# Resource Library

#### Statistical Topic

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• ### Cartoon: Magic Numbers

A humorous cartoon by American cartoonist Jon Carter in 2018 which may be used for in-class discussions about interpreting time series plots. The drawing indicates confusion about what each axes represents, since the plot itself indicates the  x-axes labels time, but the axes itself says "customer intelligence"  and there is no scale on either axesThe cartoon is free to use in non-profit educational settings.

• ### Cartoon: The Art of Data Visualization

A cartoon that can be helpful as a vehicle to discuss how finding a good data visualization to tell the story of a study’s results is an art – even if it must be combined with the science of statistics to give an appropriate impression.  The cartoon was used in the July 2022 CAUSE cartoon caption contest and the winning caption was submitted by John Montagu, a student at University of Colorado, Boulder.. An alternative caption: ﻿ "While each plot was from a different perspective, it was the aggregation of the plots that told the whole story." was submitted by Jim Alloway from EMSQ Associates, and reinforces the idea that it may take several graphs to give a full picture of a data set.The cartoon was drawn by British cartoonist John Landers (www.landers.co.uk) based on an idea by Dennis Pearl from Penn State University.

• ### Cartoon: The Bar Chart

A cartoon to teach about the graphical displays of discrete data - especially using bar charts. Cartoon by John Landers (www.landers.co.uk) based on an idea from Dennis Pearl (The Ohio State University). Free to use in the classroom and on course web sites.Cartoon was revised in March, 2023 to include a histogram amongst the graphs on the wall.

• ### Poem: WON OVeR

"WON OVeR" is a poem by Lawrence Mark Lesser from The University of Texas at El Paso. The poem was written in 2022 and originally published in the January 2023 Journal of Humanistic Mathematics.  The poem highlights the unexpected occurrence of the constant 1/e in two classic probability problems:  “secretary problem”/”marriage problem” and “hats derangement problem”.  The poem could be used either to motivate students to learn about those particular problems or to cap things off after working through them.

• ### Cartoon: Control Groups

A cartoon to teach the need for a good control group in research studies. Cartoon by John Landers (www.landers.co.uk) in 2003 based on an idea from Dennis Pearl (The Ohio State University). Free to use in the classroom and on course web sites. The cartoon's caption is similar to one by American cartoonist Peter S Mueller that depicts a control group and an "out of control" group that was produced independently a few years before this one.
• ### Joke: The Average Marriage

A joke to teach the idea that the average of independent measurements are more reliable than individual measurements from the same process.  The joke should help start a discussion of the importance of the independence assumption in this idea.  The joke was written by Dennis Pearl, Penn State University and Larry Lesser, The University of Texas at El Paso in September, 2022.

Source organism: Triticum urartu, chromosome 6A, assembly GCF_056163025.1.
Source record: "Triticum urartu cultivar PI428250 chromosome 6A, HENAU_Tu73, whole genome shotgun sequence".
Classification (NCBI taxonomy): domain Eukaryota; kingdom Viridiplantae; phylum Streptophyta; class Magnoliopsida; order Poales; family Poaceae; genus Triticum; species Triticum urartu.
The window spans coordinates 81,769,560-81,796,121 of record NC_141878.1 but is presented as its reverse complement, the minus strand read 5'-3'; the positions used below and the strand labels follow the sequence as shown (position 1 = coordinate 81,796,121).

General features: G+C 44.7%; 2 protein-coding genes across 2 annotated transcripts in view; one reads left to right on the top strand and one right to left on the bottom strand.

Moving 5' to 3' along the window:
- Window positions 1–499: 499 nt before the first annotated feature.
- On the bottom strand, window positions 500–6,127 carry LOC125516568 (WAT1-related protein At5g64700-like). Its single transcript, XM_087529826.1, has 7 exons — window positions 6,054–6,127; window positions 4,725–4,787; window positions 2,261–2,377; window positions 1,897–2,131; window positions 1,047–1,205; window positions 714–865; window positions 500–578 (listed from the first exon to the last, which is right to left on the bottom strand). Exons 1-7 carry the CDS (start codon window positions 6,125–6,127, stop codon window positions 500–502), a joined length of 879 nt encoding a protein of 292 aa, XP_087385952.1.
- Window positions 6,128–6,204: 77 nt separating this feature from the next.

• ### Poem: Spurious Correlation Sestina

An interesting sestina poem to discuss measurement scales and can also be used while discussing spurious correlations if the teacher provides a guiding question such as “What part of the poem describes the relationship between quantitative variables, rather than just descriptions of quantitative variables? Are those relationships examples of 'Spurious Correlations' (per the title of the poem)? Explain briefly."   If the students need further help, the instructor might suggest that they focus on the second to last stanza.  The was written by Jules Nyquist, the founder of Jules' Poetry Playhouse, a place for poetry and play and published in the Journal of Humanistic Mathematics (2022) v. 12 #2 p.554.

• ### Song: 99 Bottles of Beer

A song to discuss how a confidence interval made for a population parameter will be biased if the sample is biased (e.g. starting with a random sample of n=100 but then having individuals drop out one at a time based on a non-ignorable reason).  The song was written IN MARCH 2019 by Lawrence Lesser, The University of Texas at El Paso, and Dennis Pearl, Penn State University, using the mid-20th century recursive folk song "99 Bottles of Beer." The idea for the song came from an article by Donald Byrd of University of Indiana in the September 2010 issue of Math Horizons where he suggested using the song for various learning objectives in Mathematics Education.

• ### Poem: Statistical Anomalies becoming the Norm

A climate change related poem describing the numerous record temperature values being set (expressing that as unusual under a model of no overall warming but the norm in reality).  The poem was written by author with pen name Anubis the Philosomancer in July 2013 and posted on the poetry website hello poetry.com

• ### Joke: State Shapes

A joke relating the voting preferences of certain states with the shape of a map of the states (i.e. the shape they take if viewed as a histogram).  The joke was written in 2019 by Larry Lesser from The University of Texas at El Paso.